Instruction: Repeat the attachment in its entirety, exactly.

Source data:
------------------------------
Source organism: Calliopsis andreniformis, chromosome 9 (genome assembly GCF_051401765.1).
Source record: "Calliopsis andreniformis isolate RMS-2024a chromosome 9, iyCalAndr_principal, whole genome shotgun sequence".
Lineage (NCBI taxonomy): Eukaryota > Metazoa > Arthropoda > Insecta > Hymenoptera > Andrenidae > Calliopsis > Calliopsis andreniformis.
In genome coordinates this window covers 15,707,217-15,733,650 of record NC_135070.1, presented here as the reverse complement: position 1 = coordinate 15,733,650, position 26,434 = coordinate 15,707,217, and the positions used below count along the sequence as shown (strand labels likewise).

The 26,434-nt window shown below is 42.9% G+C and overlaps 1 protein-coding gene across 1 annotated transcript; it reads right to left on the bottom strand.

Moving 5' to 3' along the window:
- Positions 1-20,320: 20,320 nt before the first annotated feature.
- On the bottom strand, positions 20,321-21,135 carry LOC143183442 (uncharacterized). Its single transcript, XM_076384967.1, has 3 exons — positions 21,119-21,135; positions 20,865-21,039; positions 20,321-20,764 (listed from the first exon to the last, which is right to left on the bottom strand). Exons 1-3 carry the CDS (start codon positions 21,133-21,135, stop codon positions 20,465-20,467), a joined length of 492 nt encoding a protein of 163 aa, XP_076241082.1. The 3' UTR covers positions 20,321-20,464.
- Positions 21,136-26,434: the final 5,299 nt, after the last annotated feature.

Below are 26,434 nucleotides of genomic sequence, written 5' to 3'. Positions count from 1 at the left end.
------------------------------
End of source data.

Source organism: Calliopsis andreniformis, chromosome 9 (genome assembly GCF_051401765.1).
Source record: "Calliopsis andreniformis isolate RMS-2024a chromosome 9, iyCalAndr_principal, whole genome shotgun sequence".
Lineage (NCBI taxonomy): Eukaryota > Metazoa > Arthropoda > Insecta > Hymenoptera > Andrenidae > Calliopsis > Calliopsis andreniformis.
In genome coordinates this window covers 15,707,217-15,733,650 of record NC_135070.1, presented here as the reverse complement: position 1 = coordinate 15,733,650, position 26,434 = coordinate 15,707,217, and the positions used below count along the sequence as shown (strand labels likewise).

The 26,434-nt window shown below is 42.9% G+C and overlaps 1 protein-coding gene across 1 annotated transcript; it reads right to left on the bottom strand.

Moving 5' to 3' along the window:
- Positions 1-20,320: 20,320 nt before the first annotated feature.
- On the bottom strand, positions 20,321-21,135 carry LOC143183442 (uncharacterized). Its single transcript, XM_076384967.1, has 3 exons — positions 21,119-21,135; positions 20,865-21,039; positions 20,321-20,764 (listed from the first exon to the last, which is right to left on the bottom strand). Exons 1-3 carry the CDS (start codon positions 21,133-21,135, stop codon positions 20,465-20,467), a joined length of 492 nt encoding a protein of 163 aa, XP_076241082.1. The 3' UTR covers positions 20,321-20,464.
- Positions 21,136-26,434: the final 5,299 nt, after the last annotated feature.

Below are 26,434 nucleotides of genomic sequence, written 5' to 3'. Positions count from 1 at the left end.